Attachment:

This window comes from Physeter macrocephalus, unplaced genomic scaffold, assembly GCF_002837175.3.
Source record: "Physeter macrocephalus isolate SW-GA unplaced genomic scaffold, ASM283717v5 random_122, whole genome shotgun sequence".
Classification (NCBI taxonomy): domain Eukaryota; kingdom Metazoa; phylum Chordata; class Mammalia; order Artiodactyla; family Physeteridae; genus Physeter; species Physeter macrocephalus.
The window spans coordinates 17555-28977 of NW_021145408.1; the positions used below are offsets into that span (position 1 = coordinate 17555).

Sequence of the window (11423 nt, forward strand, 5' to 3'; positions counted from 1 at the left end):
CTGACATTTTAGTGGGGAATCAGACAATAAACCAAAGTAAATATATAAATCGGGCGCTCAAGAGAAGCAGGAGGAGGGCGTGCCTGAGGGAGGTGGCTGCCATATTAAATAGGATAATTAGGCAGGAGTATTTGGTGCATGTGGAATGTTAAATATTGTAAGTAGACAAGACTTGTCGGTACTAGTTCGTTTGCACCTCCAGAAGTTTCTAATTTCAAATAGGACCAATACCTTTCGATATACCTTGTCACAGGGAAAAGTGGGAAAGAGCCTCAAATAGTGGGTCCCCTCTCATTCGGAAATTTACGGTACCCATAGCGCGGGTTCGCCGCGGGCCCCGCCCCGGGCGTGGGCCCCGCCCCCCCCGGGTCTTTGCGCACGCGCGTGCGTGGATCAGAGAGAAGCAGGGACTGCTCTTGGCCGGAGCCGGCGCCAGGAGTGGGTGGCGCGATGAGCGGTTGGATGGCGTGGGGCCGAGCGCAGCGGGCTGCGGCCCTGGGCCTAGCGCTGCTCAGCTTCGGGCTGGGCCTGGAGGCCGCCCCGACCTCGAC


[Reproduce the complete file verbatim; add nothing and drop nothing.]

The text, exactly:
This window comes from Physeter macrocephalus, unplaced genomic scaffold, assembly GCF_002837175.3.
Source record: "Physeter macrocephalus isolate SW-GA unplaced genomic scaffold, ASM283717v5 random_122, whole genome shotgun sequence".
Classification (NCBI taxonomy): domain Eukaryota; kingdom Metazoa; phylum Chordata; class Mammalia; order Artiodactyla; family Physeteridae; genus Physeter; species Physeter macrocephalus.
The window spans coordinates 17555-28977 of NW_021145408.1; the positions used below are offsets into that span (position 1 = coordinate 17555).

Sequence of the window (11423 nt, forward strand, 5' to 3'; positions counted from 1 at the left end):
CTGACATTTTAGTGGGGAATCAGACAATAAACCAAAGTAAATATATAAATCGGGCGCTCAAGAGAAGCAGGAGGAGGGCGTGCCTGAGGGAGGTGGCTGCCATATTAAATAGGATAATTAGGCAGGAGTATTTGGTGCATGTGGAATGTTAAATATTGTAAGTAGACAAGACTTGTCGGTACTAGTTCGTTTGCACCTCCAGAAGTTTCTAATTTCAAATAGGACCAATACCTTTCGATATACCTTGTCACAGGGAAAAGTGGGAAAGAGCCTCAAATAGTGGGTCCCCTCTCATTCGGAAATTTACGGTACCCATAGCGCGGGTTCGCCGCGGGCCCCGCCCCGGGCGTGGGCCCCGCCCCCCCCGGGTCTTTGCGCACGCGCGTGCGTGGATCAGAGAGAAGCAGGGACTGCTCTTGGCCGGAGCCGGCGCCAGGAGTGGGTGGCGCGATGAGCGGTTGGATGGCGTGGGGCCGAGCGCAGCGGGCTGCGGCCCTGGGCCTAGCGCTGCTCAGCTTCGGGCTGGGCCTGGAGGCCGCCCCGACCTCGAC